The American Heart Association recently released a new policy statement in the journal Circulation that strongly recommends to doctors to aggressively address unhealthy lifestyle choices being made by patients. And the position statement emphasized that lifestyle counseling must rival the typical level of discussion and care being offered to patients who already have high blood pressure, high cholesterol, or other heart disease risk factors.
The policy statement originated from the realization that currently, most doctors treat biomarkers – physical indicators of a person’s health – but the doctors are not spending enough time working with patients to change behaviors like smoking, eating an unhealthy diet, and not exercising at all or enough. So getting ahead of the biomarkers to intercept them, before they indicate the presence of disease, is the new approach being recommended.
There may be a few significant impediments to this new recommendation.
The first is the obvious changes occurring in health care, that force doctors to spend less time with the patient, and more time on their computers and on their phones, in an effort to keep pace with new mandated health care policies. With that being said, Medicare does now require that doctors who care for seniors, implement new specific guidelines that require a discussion of “prevention, wellness and lifestyle habits,” during a standard office visit or follow-up care visit. The doctor has to chart the results of the discussion in order to qualify for Medicare reimbursements. So applying this standard to the entire population is certainly reasonable and would seem to have a big payoff for the average patient……except that doctors are often unable to cover time-sensitive discussions in the time allotted to a standard office visit, especially if serious disease is being treated. That may seem counterintuitive since lifestyle habits directly influence disease…..which brings us to the second stumbling block.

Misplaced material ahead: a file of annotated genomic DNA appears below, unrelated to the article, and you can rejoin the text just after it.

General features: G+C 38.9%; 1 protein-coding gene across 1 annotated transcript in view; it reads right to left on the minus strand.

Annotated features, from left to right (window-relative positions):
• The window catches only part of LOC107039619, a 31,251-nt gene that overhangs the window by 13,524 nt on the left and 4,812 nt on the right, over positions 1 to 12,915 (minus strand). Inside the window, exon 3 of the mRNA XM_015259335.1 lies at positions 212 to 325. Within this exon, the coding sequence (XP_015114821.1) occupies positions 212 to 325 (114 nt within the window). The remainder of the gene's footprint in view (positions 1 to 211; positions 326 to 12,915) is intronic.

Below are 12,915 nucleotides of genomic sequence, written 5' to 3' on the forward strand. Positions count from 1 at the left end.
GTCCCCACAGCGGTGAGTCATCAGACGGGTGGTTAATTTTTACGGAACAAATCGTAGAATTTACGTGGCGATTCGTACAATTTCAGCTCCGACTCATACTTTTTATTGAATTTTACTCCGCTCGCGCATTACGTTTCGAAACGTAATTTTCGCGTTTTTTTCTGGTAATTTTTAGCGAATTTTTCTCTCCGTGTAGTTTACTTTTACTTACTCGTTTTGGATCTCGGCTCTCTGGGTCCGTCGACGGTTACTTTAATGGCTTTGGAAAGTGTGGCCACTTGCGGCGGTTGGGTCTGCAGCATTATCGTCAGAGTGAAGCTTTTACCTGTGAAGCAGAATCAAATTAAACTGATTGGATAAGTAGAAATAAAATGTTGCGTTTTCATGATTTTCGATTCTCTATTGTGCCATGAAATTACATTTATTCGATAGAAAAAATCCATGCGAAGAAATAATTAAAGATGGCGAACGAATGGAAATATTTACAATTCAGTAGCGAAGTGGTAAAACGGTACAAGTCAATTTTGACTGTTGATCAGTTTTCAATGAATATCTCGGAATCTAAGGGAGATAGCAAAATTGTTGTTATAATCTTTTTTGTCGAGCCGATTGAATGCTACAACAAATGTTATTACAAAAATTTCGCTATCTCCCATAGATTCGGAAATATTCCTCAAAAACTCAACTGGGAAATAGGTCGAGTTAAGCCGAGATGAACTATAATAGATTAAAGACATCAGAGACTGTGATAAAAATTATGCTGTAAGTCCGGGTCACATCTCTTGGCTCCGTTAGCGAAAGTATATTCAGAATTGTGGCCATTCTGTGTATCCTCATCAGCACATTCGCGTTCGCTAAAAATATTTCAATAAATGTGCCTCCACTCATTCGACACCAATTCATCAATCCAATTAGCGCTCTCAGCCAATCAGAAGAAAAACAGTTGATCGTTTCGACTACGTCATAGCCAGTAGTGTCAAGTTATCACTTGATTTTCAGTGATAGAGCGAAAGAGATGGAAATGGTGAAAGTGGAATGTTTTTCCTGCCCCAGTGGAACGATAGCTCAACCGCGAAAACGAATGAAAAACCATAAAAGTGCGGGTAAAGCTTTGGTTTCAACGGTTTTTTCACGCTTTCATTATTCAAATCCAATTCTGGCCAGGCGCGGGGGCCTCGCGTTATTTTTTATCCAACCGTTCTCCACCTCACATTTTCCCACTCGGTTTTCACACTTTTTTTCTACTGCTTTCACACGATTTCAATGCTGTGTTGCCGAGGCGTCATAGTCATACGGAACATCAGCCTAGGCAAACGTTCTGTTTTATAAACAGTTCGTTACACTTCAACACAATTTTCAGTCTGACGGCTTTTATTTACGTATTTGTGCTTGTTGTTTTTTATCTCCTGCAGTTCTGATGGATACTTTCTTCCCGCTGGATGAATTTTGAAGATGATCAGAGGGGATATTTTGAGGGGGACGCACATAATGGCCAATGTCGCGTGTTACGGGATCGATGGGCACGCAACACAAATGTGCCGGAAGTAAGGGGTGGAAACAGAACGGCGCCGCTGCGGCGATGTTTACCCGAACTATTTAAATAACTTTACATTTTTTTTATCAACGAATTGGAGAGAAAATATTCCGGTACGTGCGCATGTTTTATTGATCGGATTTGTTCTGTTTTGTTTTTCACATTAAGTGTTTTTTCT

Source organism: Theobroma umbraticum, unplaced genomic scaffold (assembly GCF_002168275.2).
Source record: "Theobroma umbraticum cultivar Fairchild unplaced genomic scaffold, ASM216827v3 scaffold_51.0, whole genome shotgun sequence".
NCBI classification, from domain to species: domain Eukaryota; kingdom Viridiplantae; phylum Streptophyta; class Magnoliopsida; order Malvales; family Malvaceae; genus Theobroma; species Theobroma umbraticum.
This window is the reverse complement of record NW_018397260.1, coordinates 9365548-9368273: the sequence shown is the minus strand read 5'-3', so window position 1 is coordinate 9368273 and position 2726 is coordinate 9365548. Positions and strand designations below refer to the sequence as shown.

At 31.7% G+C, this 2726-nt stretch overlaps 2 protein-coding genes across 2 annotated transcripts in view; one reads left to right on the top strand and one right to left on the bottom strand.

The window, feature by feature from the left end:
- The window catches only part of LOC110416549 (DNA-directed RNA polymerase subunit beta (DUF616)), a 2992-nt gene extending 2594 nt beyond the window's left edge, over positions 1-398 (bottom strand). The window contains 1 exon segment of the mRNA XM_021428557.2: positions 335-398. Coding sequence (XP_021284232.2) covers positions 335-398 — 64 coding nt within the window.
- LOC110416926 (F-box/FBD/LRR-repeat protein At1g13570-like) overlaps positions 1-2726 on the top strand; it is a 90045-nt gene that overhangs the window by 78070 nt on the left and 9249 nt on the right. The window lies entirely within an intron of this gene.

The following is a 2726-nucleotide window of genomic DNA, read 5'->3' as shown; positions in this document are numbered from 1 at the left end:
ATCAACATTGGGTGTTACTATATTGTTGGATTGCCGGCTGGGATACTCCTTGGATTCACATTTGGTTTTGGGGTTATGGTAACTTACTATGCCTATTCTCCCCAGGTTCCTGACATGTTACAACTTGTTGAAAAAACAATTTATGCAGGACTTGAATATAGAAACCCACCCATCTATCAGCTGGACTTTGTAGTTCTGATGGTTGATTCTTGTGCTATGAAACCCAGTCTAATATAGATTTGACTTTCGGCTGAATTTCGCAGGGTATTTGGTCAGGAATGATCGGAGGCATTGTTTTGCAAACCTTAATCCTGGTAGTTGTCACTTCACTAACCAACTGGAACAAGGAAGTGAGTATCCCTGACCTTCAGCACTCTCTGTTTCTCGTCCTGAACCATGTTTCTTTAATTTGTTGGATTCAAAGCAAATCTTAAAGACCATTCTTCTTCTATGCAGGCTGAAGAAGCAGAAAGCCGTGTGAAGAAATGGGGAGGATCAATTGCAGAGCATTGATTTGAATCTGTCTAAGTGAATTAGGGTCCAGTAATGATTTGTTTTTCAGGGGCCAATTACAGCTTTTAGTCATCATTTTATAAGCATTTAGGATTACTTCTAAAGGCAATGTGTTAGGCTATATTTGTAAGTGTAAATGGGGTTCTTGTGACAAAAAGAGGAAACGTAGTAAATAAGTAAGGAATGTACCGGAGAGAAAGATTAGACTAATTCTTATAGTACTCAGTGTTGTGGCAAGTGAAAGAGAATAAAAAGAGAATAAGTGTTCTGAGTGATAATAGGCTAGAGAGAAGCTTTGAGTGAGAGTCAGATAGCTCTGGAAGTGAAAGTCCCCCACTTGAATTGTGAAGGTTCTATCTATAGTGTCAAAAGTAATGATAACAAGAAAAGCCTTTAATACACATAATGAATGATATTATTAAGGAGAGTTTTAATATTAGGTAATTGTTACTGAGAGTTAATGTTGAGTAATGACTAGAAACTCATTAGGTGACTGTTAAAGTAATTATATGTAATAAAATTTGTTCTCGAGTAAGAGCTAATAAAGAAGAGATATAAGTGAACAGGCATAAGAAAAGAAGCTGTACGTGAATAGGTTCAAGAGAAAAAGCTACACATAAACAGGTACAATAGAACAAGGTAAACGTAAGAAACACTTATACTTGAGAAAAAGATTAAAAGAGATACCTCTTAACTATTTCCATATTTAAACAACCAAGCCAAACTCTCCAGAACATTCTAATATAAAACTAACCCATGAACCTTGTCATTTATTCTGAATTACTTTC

Most doctors will tell you that only a small part of the population of patients that they see, want to discuss lifestyle behaviors or their weight. Doctors encounter significant resistance when they try to bring up a discussion about diet, exercise or other lifestyle behaviors. Unfairly, there has been an indictment of doctors if they sense reluctance and avoid the discussion. If they do forge forward and “bring it up,” patients can often times become offended or turned off, and stop coming to their visits for fear of being “cornered.”
Still the policy’s recommendations strongly suggest that a doctor create “inter-professional practices that connect patients with behavior change specialists, like dieticians or psychologists,” to implement the 5 A’s:
Assess a patient's risk behaviors for heart disease.
Advise change, such as weight loss or exercise.
Agree on an action plan.
Assist with treatment.
Arrange for follow-up care.
Of course, somehow reimbursements need to account for the extra time with the patient. Changing a patient’s attitude so that they realize the value and need for these conversations may be incredibly difficult. Time will tell if doctors and patients embrace these changes.
Amy Hendel is a health professional, journalist and host of Food Rescue, Simple Smoothies and What’s for Lunch? Author of Fat Families, Thin Families and The 4 Habits of Healthy Families, she tweets health headlines daily @HealthGal1103. Catch her guest appearances on Marie! on Hallmark and other local and national news and talk shows.
Follow my blogs at: http://www.healthcentral.com/profiles/c/86903
Published On: October 16, 2013